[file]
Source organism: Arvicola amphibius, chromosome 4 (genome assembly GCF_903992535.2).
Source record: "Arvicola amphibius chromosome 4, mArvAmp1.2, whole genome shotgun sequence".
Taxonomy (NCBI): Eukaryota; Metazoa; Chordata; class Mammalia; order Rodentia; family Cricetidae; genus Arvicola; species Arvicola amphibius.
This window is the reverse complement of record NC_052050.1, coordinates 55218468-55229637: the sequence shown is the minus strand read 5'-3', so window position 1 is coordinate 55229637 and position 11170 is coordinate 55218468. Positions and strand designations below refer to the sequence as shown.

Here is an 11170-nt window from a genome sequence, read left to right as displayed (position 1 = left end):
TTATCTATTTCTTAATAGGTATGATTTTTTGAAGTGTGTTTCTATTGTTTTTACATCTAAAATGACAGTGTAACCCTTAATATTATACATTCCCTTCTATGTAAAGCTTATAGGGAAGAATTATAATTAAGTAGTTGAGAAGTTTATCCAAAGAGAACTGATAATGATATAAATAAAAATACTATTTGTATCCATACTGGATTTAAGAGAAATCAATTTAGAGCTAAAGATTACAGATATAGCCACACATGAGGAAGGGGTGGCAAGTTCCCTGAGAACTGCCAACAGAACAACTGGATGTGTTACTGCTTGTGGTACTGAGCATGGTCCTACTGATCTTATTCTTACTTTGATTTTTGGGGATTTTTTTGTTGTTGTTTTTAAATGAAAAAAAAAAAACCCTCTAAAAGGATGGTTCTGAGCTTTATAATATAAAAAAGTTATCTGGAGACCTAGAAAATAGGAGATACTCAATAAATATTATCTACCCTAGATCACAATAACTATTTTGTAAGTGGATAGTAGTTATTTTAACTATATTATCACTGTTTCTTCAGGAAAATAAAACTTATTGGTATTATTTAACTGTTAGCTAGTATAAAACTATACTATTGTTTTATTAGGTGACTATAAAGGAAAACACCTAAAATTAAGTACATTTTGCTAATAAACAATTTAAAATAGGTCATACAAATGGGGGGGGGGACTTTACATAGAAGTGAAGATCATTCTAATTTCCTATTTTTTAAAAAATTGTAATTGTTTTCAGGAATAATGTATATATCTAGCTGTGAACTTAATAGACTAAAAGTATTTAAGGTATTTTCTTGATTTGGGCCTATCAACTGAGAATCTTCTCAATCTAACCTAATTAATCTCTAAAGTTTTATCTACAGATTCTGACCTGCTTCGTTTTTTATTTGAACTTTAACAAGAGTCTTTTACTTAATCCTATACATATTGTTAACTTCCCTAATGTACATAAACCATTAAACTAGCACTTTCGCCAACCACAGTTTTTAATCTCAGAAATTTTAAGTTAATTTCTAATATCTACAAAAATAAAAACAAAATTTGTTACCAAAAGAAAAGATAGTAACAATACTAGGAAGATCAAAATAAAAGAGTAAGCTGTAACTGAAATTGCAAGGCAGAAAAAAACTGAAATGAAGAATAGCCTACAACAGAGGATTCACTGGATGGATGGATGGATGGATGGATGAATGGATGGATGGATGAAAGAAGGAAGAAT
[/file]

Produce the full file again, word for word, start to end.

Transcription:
Source organism: Arvicola amphibius, chromosome 4 (genome assembly GCF_903992535.2).
Source record: "Arvicola amphibius chromosome 4, mArvAmp1.2, whole genome shotgun sequence".
Taxonomy (NCBI): Eukaryota; Metazoa; Chordata; class Mammalia; order Rodentia; family Cricetidae; genus Arvicola; species Arvicola amphibius.
This window is the reverse complement of record NC_052050.1, coordinates 55218468-55229637: the sequence shown is the minus strand read 5'-3', so window position 1 is coordinate 55229637 and position 11170 is coordinate 55218468. Positions and strand designations below refer to the sequence as shown.

Here is an 11170-nt window from a genome sequence, read left to right as displayed (position 1 = left end):
TTATCTATTTCTTAATAGGTATGATTTTTTGAAGTGTGTTTCTATTGTTTTTACATCTAAAATGACAGTGTAACCCTTAATATTATACATTCCCTTCTATGTAAAGCTTATAGGGAAGAATTATAATTAAGTAGTTGAGAAGTTTATCCAAAGAGAACTGATAATGATATAAATAAAAATACTATTTGTATCCATACTGGATTTAAGAGAAATCAATTTAGAGCTAAAGATTACAGATATAGCCACACATGAGGAAGGGGTGGCAAGTTCCCTGAGAACTGCCAACAGAACAACTGGATGTGTTACTGCTTGTGGTACTGAGCATGGTCCTACTGATCTTATTCTTACTTTGATTTTTGGGGATTTTTTTGTTGTTGTTTTTAAATGAAAAAAAAAAAACCCTCTAAAAGGATGGTTCTGAGCTTTATAATATAAAAAAGTTATCTGGAGACCTAGAAAATAGGAGATACTCAATAAATATTATCTACCCTAGATCACAATAACTATTTTGTAAGTGGATAGTAGTTATTTTAACTATATTATCACTGTTTCTTCAGGAAAATAAAACTTATTGGTATTATTTAACTGTTAGCTAGTATAAAACTATACTATTGTTTTATTAGGTGACTATAAAGGAAAACACCTAAAATTAAGTACATTTTGCTAATAAACAATTTAAAATAGGTCATACAAATGGGGGGGGGGACTTTACATAGAAGTGAAGATCATTCTAATTTCCTATTTTTTAAAAAATTGTAATTGTTTTCAGGAATAATGTATATATCTAGCTGTGAACTTAATAGACTAAAAGTATTTAAGGTATTTTCTTGATTTGGGCCTATCAACTGAGAATCTTCTCAATCTAACCTAATTAATCTCTAAAGTTTTATCTACAGATTCTGACCTGCTTCGTTTTTTATTTGAACTTTAACAAGAGTCTTTTACTTAATCCTATACATATTGTTAACTTCCCTAATGTACATAAACCATTAAACTAGCACTTTCGCCAACCACAGTTTTTAATCTCAGAAATTTTAAGTTAATTTCTAATATCTACAAAAATAAAAACAAAATTTGTTACCAAAAGAAAAGATAGTAACAATACTAGGAAGATCAAAATAAAAGAGTAAGCTGTAACTGAAATTGCAAGGCAGAAAAAAACTGAAATGAAGAATAGCCTACAACAGAGGATTCACTGGATGGATGGATGGATGGATGGATGAATGGATGGATGGATGAAAGAAGGAAGAAT